SMEs are the big thing in the industry now, with banks announcing programmes catering to this specific segment.

“We noticed the banks serving SMEs were mainly foreign ones. The larger local banks were usually retail ones with a small segment for SMEs.

“With the kind of customers that we had and our reach, we saw there was an opportunity to succeed in the SME space.

“I don’t think other banks have as many SME centres as we do. We aren’t that big, but we aren’t that small either. This allows us the resources to focus on the segment.

“SMEs are a different breed. They require a personal touch and help to grow their businesses.

“It’s a very competitive segment, but there is a chance to grow. We want to be known as the bank SMEs come to for anything they need,” says Sulaiman.

AmBank bought MBf Holdings Bhd’s credit card business unit, MBf Cards Sdn Bhd for RM623.4 mil in 2012, giving it access to more than 53,000 SME merchants.

But it wasn’t until recently that the bank was able to tap the potential of that customer base.

Last year, it completed the migration of MBf cards to its platform. A complete transformation also meant breaking away from tradition.

AmBank used to be a big name in the hire purchase market, but over the past three years, it decided the margins were not sufficient to justify being a leader in the segment.

Hence, it decided to drastically reduce its portfolio by RM3 bil. As a result, its gross non-performing loans (NPL) gradually dropped to 1.6%, according to the bank’s 2017 annual report.

As at end December last year, CIMB Group Holdings Bhd had a NPL ratio of 3.3%, RHB Bank 2.4% and Malayan Banking Bhd 2.3%.

“We intentionally reduced business from that side, because the hire-purchase industry changed, and the portfolio’s profitability dropped.

“When ANZ came in as partners, we looked at the hire purchase market and decided to reduce the business in the segments where margins were not so good. As a result, our NPLs dropped.

“We are still active in the segment, but not as aggressively as before,” says Sulaiman.

AmBank is not actively seeking merger and acquisition opportunities at the moment


AmBank was also widely known as an investment bank – a legacy from its earlier days. And it is ranked among the country’s top three in terms of assets under management.

While business in H1 is traditionally slow, Sulaiman is confident H2 will be better.

As at FY17 ended March 31, total assets under management increased 3% or RM1 bil to RM37.2 bil. It was led by shariah-compliant inflows.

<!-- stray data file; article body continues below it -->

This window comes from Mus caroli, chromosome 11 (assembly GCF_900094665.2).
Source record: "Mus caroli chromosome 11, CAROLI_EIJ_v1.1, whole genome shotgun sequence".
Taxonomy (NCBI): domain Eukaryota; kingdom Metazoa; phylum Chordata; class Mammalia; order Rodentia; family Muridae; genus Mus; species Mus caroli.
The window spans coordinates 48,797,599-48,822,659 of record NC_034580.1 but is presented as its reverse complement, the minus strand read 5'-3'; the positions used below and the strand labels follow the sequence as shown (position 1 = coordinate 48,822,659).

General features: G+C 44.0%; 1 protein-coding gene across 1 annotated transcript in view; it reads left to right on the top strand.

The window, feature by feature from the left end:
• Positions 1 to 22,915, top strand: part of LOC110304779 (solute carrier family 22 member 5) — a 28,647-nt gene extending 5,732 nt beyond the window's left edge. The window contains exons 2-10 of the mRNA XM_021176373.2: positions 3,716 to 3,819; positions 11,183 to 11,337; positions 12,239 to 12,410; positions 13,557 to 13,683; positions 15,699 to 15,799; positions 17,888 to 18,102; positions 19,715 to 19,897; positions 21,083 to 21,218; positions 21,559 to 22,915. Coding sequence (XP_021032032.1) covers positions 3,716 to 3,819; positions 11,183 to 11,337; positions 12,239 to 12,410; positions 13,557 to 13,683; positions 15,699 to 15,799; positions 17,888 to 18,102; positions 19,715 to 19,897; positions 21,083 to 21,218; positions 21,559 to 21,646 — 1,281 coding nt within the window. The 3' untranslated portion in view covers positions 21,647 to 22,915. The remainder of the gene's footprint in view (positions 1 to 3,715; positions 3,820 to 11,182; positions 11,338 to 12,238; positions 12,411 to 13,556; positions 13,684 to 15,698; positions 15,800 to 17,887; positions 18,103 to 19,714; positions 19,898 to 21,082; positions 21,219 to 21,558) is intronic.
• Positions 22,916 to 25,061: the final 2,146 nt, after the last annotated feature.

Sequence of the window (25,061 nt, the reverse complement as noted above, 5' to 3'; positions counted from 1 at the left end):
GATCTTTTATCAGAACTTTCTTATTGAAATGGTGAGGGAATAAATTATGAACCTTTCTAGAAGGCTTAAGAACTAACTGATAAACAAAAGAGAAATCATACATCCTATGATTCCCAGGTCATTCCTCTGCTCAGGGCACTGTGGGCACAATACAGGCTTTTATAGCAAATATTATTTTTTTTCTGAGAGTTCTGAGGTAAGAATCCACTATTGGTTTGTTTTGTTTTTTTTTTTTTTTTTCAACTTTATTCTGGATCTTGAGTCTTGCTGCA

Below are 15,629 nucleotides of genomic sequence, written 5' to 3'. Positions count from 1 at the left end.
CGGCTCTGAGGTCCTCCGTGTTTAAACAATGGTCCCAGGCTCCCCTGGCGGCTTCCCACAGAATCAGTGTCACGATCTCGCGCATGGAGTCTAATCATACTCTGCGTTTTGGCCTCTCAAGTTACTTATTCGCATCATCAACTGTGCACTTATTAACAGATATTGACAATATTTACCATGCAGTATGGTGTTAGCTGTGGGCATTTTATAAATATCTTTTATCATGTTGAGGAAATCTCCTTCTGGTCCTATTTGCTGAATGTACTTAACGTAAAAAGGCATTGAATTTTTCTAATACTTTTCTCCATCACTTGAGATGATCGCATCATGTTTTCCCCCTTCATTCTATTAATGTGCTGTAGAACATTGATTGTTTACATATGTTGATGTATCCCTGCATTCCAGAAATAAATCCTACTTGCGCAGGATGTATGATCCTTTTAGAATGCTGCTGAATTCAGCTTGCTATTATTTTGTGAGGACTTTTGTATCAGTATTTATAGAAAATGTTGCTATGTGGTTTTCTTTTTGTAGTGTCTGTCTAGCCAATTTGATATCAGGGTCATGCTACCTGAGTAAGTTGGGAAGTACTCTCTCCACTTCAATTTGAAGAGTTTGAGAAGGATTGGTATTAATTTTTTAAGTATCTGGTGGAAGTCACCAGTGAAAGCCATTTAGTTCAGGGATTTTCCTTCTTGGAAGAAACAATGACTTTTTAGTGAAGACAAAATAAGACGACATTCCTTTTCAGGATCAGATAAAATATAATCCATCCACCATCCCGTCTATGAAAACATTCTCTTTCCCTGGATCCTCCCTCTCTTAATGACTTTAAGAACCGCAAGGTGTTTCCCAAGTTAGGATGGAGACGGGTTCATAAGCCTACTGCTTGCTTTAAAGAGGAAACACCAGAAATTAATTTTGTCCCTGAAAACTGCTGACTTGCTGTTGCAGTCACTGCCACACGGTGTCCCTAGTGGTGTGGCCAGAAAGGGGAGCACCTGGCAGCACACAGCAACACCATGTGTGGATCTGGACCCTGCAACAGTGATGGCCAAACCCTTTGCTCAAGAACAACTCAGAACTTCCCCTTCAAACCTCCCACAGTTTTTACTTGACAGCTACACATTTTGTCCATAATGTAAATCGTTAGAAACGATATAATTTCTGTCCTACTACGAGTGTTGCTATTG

AmInvest is the market leader in the fixed income unit trust sector with a market share of 14.2%.

Most of the spending on new infrastructure was done in 2015 and last year. And, as a result, it pushed up the bank’s cost-to-income (CTI) ratio by 13.1% to 58.8% last year.

The figure has since been reduced to 57.2%, and Sulaiman says a further reduction can be expected once revenue from new businesses are reflected.

“When you build new infrastructure and hire people, the cost is a bit high.

“Loans growth is there, but the revenue from that has not been reflected. We foresee that as we drive up revenue, it will push the CTI down.

“That will take about one or two years. We think 48-49% is a good target. These days, a lot of investment has to go into upgrading systems, education and compliance, not like in the 80s.

“We have 50 people in our compliance team. All banks these days spend a lot on compliance,” he says.

The industry average for the CTI ratio was 46.3% as at December last year.

 

Good progress

For Q2 ended Sept 30, AmBank group reported a net profit to RM331.47 mil against RM352.63 mil in the previous corresponding quarter.

Revenue stood at RM2.13 bil, up 0.9% from RM2.1 bil previously. This was supported by a higher net interest income of 9.9%.

In an Aug 28 report, a Hong Leong Investment Bank analyst says: “We feel that AmBank is showing progress towards its Top 4 aspiration by 2020.

“SME loans spiked 19% on an annualised basis while further net interest margin recovery is in sight, owing to the gradual shift from fixed deposits to the current account, savings account.”

The last two years have been tough for the AmBank group. Former managing director Ashok Ramamurthy left in early 2015, and it was without a replacement for nine months before Sulaiman joined.

The bank also had to contend with the repercussions of RM53.7 mil in fines for breaching the Financial Services Act 2013 and the Islamic Financial Services Act 2013.

 

Looking ahead

But Azman says all that is behind them now, and it is clear skies ahead.

“We feel we are past that and moving forward. We’ve paid our dues. It’s not interfering with our business and the measure of how we are performing as a bank is in the numbers.

“Investor confidence will come when the figures are there. The platform for growth and sustainability is already there,” he says.

The proposed merger with RHB, which would have catapulted the merged entity into a top four position with a combined RM371.5 bil in assets, fell through in August after three months of deliberation.